The California Institute for Regenerative Medicine (CIRM) is investing more than $11 million to fund a UC Davis clinical trial testing a cell therapy to help throat cancer patients heal from the devastating effects of radiation therapy. The phase II trial is being conducted by otolaryngology (ear, nose and throat) professor Peter Belafsky, who is also director of the UC Davis Health Center for Voice and Swallowing.

Every year more than 65,000 Americans are diagnosed and treated for head and neck cancer, according to the National Institute of Dental and Craniofacial Research. One devastating and debilitating side effect of the treatment is dysphagia, or difficulty swallowing.

Belafsky and his team are developing a therapeutic approach using autologous muscle-derived progenitor cells (AMDC) obtained from a biopsy of the patient’s own muscle elsewhere in the body. Progenitor cells, which are derived from stem cells, can produce specialized cell types. Autologous stem cell transplantation is a procedure in which the patient’s own healthy stem cells are used to replace stem cells that radiation or chemotherapy have damaged. The healthy cells are injected into the tongue of the patient, where they fuse with existing muscle fibers to increase tongue strength and ability to swallow.

“This is a potential game-changer for the countless cancer survivors living with the consequences of radiation toxicity,” Belafsky said. “This is an incredible win for our team at UC Davis and our patients who have been in relentless pursuit of a ‘cure for the cure.’”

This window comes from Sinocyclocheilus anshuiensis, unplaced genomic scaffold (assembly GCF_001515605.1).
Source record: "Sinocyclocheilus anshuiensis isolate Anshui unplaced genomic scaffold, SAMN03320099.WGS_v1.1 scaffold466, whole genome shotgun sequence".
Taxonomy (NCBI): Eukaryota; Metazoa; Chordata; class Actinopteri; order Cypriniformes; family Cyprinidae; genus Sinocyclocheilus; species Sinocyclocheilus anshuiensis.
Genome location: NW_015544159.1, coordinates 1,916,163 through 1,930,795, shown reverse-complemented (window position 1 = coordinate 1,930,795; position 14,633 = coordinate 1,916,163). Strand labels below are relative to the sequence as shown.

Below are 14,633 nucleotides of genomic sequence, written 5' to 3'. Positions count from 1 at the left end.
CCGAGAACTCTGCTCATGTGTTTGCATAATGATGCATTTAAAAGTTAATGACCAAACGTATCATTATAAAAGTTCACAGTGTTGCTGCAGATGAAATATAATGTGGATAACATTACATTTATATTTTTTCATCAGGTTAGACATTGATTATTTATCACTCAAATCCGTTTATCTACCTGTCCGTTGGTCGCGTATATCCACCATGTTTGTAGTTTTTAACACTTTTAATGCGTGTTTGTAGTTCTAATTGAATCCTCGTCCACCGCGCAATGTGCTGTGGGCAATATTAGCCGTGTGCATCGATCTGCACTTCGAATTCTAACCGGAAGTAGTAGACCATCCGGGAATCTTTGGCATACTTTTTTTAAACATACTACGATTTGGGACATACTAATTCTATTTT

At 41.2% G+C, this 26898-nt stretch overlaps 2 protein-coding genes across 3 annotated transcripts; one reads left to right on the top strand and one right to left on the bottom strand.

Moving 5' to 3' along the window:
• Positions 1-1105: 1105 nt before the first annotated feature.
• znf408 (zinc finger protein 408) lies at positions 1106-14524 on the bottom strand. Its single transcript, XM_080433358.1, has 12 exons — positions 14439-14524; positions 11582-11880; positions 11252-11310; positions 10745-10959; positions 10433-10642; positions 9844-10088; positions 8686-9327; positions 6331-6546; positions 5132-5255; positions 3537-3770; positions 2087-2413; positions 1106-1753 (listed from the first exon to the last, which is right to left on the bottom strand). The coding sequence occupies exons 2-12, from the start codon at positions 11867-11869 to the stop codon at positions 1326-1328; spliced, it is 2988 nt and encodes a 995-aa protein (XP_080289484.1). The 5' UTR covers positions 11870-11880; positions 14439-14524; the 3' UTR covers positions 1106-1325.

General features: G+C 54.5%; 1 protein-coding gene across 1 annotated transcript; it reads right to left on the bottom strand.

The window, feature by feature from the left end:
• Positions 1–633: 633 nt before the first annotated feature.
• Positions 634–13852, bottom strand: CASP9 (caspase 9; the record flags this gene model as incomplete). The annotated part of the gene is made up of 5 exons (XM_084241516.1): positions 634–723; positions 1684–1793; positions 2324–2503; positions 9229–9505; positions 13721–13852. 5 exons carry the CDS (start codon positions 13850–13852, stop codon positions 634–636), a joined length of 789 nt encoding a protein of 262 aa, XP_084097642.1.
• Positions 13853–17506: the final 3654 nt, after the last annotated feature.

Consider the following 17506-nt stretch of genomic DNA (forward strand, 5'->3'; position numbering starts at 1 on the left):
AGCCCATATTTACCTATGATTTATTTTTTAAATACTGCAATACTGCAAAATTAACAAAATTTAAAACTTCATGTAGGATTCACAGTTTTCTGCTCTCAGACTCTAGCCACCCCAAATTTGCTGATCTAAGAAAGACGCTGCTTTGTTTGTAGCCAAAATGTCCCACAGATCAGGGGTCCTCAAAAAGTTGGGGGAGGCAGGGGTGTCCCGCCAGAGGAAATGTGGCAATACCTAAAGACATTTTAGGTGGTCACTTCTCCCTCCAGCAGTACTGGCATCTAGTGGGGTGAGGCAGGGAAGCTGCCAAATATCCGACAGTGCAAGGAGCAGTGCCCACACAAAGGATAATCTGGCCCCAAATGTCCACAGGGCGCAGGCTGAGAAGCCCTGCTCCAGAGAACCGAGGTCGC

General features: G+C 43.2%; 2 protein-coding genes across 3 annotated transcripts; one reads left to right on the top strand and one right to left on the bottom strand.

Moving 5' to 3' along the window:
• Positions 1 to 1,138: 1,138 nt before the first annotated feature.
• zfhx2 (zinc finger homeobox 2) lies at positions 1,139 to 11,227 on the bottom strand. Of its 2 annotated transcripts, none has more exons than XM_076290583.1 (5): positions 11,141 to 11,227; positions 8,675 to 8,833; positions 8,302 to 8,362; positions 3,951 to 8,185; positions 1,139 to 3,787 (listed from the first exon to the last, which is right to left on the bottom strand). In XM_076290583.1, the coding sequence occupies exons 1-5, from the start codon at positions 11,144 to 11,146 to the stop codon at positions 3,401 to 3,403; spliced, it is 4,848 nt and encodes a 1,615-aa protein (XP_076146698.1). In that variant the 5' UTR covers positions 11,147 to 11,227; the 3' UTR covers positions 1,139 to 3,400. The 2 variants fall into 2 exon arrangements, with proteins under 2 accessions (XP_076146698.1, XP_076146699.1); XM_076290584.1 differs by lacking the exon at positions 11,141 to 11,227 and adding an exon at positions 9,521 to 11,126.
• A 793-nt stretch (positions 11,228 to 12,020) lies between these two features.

Patients with head and neck cancer often undergo surgery and/or radiation to remove tumors. As a result, they may develop problems swallowing, which can lead to serious complications, such as malnutrition, dehydration, social isolation or a dependence on using a feeding tube. Patients also are subject to inhaling food or liquids into their lungs, causing infections, pneumonia and possibly death. The only effective therapy is a total laryngectomy — removal of the larynx (voice box), leaving the person unable to speak.

“Dysphagia is not only a serious problem for people recovering from head and neck cancer, it’s also a problem for millions of older Americans,” says Maria T. Millan, president and CEO of CIRM. “This approach has the potential to make life better for millions of Californians who are experiencing swallowing disorders but have no effective treatment options.”

With $5.5 billion in funding and more than 150 active stem cell programs in its portfolio, CIRM is one of the world’s largest institutions dedicated to cellular medicine, currently funding more than 80 clinical trials.